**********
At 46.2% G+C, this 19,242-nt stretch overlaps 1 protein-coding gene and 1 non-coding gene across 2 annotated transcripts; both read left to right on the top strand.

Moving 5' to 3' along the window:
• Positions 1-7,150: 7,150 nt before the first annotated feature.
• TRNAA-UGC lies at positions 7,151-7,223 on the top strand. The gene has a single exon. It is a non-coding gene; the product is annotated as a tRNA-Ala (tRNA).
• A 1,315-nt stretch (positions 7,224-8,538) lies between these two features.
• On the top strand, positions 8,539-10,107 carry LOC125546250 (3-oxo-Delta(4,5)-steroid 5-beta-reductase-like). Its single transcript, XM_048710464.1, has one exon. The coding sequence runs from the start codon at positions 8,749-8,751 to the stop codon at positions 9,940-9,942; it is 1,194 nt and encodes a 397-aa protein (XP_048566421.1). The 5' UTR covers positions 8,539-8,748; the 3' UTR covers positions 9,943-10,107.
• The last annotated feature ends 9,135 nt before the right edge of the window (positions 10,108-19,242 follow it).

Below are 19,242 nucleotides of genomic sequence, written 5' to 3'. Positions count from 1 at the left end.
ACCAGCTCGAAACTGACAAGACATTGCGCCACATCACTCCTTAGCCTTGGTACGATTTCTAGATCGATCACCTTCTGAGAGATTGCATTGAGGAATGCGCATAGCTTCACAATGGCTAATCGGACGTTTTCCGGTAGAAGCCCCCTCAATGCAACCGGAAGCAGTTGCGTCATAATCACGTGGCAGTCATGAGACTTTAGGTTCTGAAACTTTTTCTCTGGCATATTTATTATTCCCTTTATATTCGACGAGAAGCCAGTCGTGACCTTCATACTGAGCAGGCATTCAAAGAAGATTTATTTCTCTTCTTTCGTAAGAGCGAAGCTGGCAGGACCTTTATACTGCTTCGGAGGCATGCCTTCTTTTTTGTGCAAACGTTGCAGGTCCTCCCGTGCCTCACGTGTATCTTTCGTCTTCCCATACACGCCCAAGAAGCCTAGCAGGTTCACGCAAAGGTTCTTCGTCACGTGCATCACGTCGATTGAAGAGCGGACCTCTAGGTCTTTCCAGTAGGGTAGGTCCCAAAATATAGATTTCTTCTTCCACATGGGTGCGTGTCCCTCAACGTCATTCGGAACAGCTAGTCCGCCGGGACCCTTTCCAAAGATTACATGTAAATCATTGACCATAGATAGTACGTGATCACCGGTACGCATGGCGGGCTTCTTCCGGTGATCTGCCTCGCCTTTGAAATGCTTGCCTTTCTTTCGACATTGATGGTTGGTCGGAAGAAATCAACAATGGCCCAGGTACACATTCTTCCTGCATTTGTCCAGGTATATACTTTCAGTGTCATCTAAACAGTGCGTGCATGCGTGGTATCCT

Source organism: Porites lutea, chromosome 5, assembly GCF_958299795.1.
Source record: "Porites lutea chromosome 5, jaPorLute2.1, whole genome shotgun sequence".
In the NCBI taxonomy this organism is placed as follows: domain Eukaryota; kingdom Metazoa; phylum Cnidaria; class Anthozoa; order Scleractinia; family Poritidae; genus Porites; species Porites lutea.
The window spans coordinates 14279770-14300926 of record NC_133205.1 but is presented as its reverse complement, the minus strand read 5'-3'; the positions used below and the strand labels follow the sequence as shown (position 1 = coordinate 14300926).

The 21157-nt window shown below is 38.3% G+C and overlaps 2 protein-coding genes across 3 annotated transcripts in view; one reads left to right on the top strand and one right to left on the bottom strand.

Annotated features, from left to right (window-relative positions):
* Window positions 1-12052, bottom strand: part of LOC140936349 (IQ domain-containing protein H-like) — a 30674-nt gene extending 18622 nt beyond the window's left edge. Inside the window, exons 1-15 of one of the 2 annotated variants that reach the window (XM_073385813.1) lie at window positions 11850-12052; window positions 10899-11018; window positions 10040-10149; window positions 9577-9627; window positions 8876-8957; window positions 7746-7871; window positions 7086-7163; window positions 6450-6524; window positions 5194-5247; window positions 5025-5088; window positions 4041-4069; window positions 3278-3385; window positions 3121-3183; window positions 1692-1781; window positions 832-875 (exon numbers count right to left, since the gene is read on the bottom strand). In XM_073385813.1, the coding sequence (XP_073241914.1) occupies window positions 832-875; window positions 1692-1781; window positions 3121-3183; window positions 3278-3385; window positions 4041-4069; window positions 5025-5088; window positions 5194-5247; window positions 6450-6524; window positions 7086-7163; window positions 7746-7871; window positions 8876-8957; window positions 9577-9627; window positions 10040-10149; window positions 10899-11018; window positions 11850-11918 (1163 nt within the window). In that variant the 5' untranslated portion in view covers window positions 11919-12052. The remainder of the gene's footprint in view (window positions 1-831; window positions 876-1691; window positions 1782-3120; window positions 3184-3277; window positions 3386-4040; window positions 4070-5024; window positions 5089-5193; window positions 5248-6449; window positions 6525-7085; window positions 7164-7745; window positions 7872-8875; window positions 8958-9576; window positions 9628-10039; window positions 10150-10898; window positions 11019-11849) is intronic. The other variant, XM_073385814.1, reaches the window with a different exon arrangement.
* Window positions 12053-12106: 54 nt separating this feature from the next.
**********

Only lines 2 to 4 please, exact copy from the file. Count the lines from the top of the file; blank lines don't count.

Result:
Moving 5' to 3' along the window:
• Positions 1-7,150: 7,150 nt before the first annotated feature.
• TRNAA-UGC lies at positions 7,151-7,223 on the top strand. The gene has a single exon. It is a non-coding gene; the product is annotated as a tRNA-Ala (tRNA).